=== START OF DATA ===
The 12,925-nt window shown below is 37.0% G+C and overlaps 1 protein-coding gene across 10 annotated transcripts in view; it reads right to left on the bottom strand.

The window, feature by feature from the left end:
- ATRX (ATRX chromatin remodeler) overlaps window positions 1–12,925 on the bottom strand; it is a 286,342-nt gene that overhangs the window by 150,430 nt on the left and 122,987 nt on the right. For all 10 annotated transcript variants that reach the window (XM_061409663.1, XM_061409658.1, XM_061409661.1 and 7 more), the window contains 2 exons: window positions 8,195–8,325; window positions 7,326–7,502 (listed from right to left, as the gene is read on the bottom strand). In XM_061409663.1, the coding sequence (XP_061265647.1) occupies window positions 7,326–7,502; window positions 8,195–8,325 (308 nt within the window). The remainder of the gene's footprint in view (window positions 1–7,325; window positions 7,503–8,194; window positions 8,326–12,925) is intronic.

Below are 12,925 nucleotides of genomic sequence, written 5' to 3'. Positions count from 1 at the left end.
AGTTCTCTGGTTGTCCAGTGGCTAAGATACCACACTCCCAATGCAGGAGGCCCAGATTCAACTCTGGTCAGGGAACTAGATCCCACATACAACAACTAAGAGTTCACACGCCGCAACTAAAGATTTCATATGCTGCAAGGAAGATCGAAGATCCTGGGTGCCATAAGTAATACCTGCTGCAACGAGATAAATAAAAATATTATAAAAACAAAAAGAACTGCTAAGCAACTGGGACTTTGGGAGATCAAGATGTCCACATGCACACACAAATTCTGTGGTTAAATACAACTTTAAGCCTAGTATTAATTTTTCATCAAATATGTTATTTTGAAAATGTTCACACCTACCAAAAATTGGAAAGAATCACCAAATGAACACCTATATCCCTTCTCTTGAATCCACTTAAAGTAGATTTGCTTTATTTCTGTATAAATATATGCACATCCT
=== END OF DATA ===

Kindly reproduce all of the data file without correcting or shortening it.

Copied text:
The 12,925-nt window shown below is 37.0% G+C and overlaps 1 protein-coding gene across 10 annotated transcripts in view; it reads right to left on the bottom strand.

The window, feature by feature from the left end:
- ATRX (ATRX chromatin remodeler) overlaps window positions 1–12,925 on the bottom strand; it is a 286,342-nt gene that overhangs the window by 150,430 nt on the left and 122,987 nt on the right. For all 10 annotated transcript variants that reach the window (XM_061409663.1, XM_061409658.1, XM_061409661.1 and 7 more), the window contains 2 exons: window positions 8,195–8,325; window positions 7,326–7,502 (listed from right to left, as the gene is read on the bottom strand). In XM_061409663.1, the coding sequence (XP_061265647.1) occupies window positions 7,326–7,502; window positions 8,195–8,325 (308 nt within the window). The remainder of the gene's footprint in view (window positions 1–7,325; window positions 7,503–8,194; window positions 8,326–12,925) is intronic.

Below are 12,925 nucleotides of genomic sequence, written 5' to 3'. Positions count from 1 at the left end.
AGTTCTCTGGTTGTCCAGTGGCTAAGATACCACACTCCCAATGCAGGAGGCCCAGATTCAACTCTGGTCAGGGAACTAGATCCCACATACAACAACTAAGAGTTCACACGCCGCAACTAAAGATTTCATATGCTGCAAGGAAGATCGAAGATCCTGGGTGCCATAAGTAATACCTGCTGCAACGAGATAAATAAAAATATTATAAAAACAAAAAGAACTGCTAAGCAACTGGGACTTTGGGAGATCAAGATGTCCACATGCACACACAAATTCTGTGGTTAAATACAACTTTAAGCCTAGTATTAATTTTTCATCAAATATGTTATTTTGAAAATGTTCACACCTACCAAAAATTGGAAAGAATCACCAAATGAACACCTATATCCCTTCTCTTGAATCCACTTAAAGTAGATTTGCTTTATTTCTGTATAAATATATGCACATCCT